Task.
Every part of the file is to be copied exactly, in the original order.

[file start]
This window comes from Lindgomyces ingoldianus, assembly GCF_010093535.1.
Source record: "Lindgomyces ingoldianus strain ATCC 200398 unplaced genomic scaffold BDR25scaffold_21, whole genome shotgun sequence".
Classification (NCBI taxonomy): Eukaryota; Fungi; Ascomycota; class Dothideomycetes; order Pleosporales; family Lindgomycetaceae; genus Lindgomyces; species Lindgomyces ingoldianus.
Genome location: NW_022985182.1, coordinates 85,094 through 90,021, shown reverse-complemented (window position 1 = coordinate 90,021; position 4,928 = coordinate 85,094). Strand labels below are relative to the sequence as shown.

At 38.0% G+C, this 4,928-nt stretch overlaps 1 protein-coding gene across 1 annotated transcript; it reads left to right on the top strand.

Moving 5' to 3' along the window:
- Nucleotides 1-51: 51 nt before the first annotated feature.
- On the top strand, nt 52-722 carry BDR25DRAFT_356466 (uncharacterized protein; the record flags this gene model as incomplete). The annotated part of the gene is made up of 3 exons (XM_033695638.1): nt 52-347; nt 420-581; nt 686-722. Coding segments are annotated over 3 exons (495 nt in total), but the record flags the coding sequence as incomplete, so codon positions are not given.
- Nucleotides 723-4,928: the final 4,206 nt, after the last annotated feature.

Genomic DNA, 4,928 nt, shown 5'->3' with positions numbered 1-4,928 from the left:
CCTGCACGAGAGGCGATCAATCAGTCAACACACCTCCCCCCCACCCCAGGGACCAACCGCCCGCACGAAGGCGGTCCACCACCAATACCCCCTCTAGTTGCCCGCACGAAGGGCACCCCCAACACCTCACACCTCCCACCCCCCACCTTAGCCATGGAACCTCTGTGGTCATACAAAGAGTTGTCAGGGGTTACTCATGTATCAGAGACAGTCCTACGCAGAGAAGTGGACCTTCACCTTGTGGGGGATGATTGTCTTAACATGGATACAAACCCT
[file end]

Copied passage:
This window comes from Lindgomyces ingoldianus, assembly GCF_010093535.1.
Source record: "Lindgomyces ingoldianus strain ATCC 200398 unplaced genomic scaffold BDR25scaffold_21, whole genome shotgun sequence".
Classification (NCBI taxonomy): Eukaryota; Fungi; Ascomycota; class Dothideomycetes; order Pleosporales; family Lindgomycetaceae; genus Lindgomyces; species Lindgomyces ingoldianus.
Genome location: NW_022985182.1, coordinates 85,094 through 90,021, shown reverse-complemented (window position 1 = coordinate 90,021; position 4,928 = coordinate 85,094). Strand labels below are relative to the sequence as shown.

At 38.0% G+C, this 4,928-nt stretch overlaps 1 protein-coding gene across 1 annotated transcript; it reads left to right on the top strand.

Moving 5' to 3' along the window:
- Nucleotides 1-51: 51 nt before the first annotated feature.
- On the top strand, nt 52-722 carry BDR25DRAFT_356466 (uncharacterized protein; the record flags this gene model as incomplete). The annotated part of the gene is made up of 3 exons (XM_033695638.1): nt 52-347; nt 420-581; nt 686-722. Coding segments are annotated over 3 exons (495 nt in total), but the record flags the coding sequence as incomplete, so codon positions are not given.
- Nucleotides 723-4,928: the final 4,206 nt, after the last annotated feature.

Genomic DNA, 4,928 nt, shown 5'->3' with positions numbered 1-4,928 from the left:
CCTGCACGAGAGGCGATCAATCAGTCAACACACCTCCCCCCCACCCCAGGGACCAACCGCCCGCACGAAGGCGGTCCACCACCAATACCCCCTCTAGTTGCCCGCACGAAGGGCACCCCCAACACCTCACACCTCCCACCCCCCACCTTAGCCATGGAACCTCTGTGGTCATACAAAGAGTTGTCAGGGGTTACTCATGTATCAGAGACAGTCCTACGCAGAGAAGTGGACCTTCACCTTGTGGGGGATGATTGTCTTAACATGGATACAAACCCT